Seminar on Community Radio Development – ‘Voices for Change and Peace: Taking Stock of Community Radio in South Asia’
UNESCO New Delhi will support a regional seminar titled ‘Voices for Change and Peace: Taking Stock of Community Radio in South Asia’. Organized in cooperation with the World Association of Community Radio Broadcasters (AMARC), the UNESCO Chair on Community Media, the Community Radio Forum of India, and the Indian Academy for Self Employed Women (IASW), the event will take place in New Delhi on 17–18 January 2013.
The two-day seminar will be followed by a capacity-building workshop for 75 South Asian women community broadcasters. Participants of the workshop will be trained to produce programmes on climate and poverty eradication – two issues which present serious challenges to regional development.
The seminar will reflect on South Asian experiences with community radio (CR), including the medium’s strong potential for social change and promotion of peace in the region. It will bring together community broadcasting leaders from across South Asia, along with representatives of national associations, governments, and strategic partners of the CR sector in the region. The event will focus on planning a few achievable actions that CR stations in South Asia can work on jointly or in coordination. These actions will be related but not limited to cross border issues, exchange and learning visits, advocacy for legislative reform at the SAARC level, and other pertinent matters of common concern to the CR sector in the region.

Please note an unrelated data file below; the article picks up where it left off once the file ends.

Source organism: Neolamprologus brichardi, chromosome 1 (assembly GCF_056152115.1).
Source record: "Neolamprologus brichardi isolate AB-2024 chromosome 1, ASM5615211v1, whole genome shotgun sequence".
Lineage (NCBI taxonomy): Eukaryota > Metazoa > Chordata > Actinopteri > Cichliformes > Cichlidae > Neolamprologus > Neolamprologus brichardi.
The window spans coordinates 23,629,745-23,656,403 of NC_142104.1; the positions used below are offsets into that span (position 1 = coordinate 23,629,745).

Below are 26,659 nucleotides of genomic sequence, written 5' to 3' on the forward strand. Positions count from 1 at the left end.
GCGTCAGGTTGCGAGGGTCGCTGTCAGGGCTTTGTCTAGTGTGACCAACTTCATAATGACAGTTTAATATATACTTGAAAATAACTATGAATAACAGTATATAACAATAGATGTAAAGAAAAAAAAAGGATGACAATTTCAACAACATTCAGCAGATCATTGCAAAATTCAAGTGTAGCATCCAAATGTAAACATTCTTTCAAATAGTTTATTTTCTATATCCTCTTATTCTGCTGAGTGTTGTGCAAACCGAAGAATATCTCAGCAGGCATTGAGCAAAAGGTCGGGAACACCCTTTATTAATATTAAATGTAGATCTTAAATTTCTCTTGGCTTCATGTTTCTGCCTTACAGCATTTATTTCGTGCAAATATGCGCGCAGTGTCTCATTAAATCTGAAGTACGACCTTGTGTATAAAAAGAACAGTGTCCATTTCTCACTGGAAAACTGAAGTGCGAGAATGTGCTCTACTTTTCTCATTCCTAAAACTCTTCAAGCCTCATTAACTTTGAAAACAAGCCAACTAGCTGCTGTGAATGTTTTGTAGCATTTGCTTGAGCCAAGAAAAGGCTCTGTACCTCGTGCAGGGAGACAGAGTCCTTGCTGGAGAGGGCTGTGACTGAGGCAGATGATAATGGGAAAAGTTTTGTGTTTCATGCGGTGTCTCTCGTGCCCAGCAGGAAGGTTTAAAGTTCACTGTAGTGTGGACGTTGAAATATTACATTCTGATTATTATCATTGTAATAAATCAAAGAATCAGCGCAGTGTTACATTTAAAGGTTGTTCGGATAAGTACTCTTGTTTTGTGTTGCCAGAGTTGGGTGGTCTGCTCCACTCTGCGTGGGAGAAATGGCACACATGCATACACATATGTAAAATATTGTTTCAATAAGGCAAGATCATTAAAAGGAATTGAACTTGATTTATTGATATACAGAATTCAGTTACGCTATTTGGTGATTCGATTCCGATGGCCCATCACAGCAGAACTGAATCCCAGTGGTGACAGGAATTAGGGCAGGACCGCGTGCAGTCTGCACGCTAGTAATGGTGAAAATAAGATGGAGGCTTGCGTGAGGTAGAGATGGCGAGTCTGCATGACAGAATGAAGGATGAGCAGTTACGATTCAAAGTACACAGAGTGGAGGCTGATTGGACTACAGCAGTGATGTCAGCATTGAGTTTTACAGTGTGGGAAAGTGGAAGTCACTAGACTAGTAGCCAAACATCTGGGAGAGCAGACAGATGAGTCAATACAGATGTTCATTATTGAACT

The seminar in New Delhi is both timely and necessary. A number of concerns make the emergence and sustenance of a third tier of broadcasting (besides the public and commercial broadcasting sectors) in South Asia a particularly challenging task. Problems such as restrictive policy frameworks, inadequate allocation of spectrum for communities, and the lack of a sustainable support system are among the issues that need to be addressed urgently in order to enable the genuine democratization of the media in South Asia. Apprehensions over security arising from the activities of a range of non-state actors in South Asia have also contributed to a somewhat hesitant opening up of airwaves in certain areas. ‘Voices for Change and Peace’ will explore the community radio environment in individual countries, identify common challenges, and work towards establishing frameworks for action and regional cooperation.
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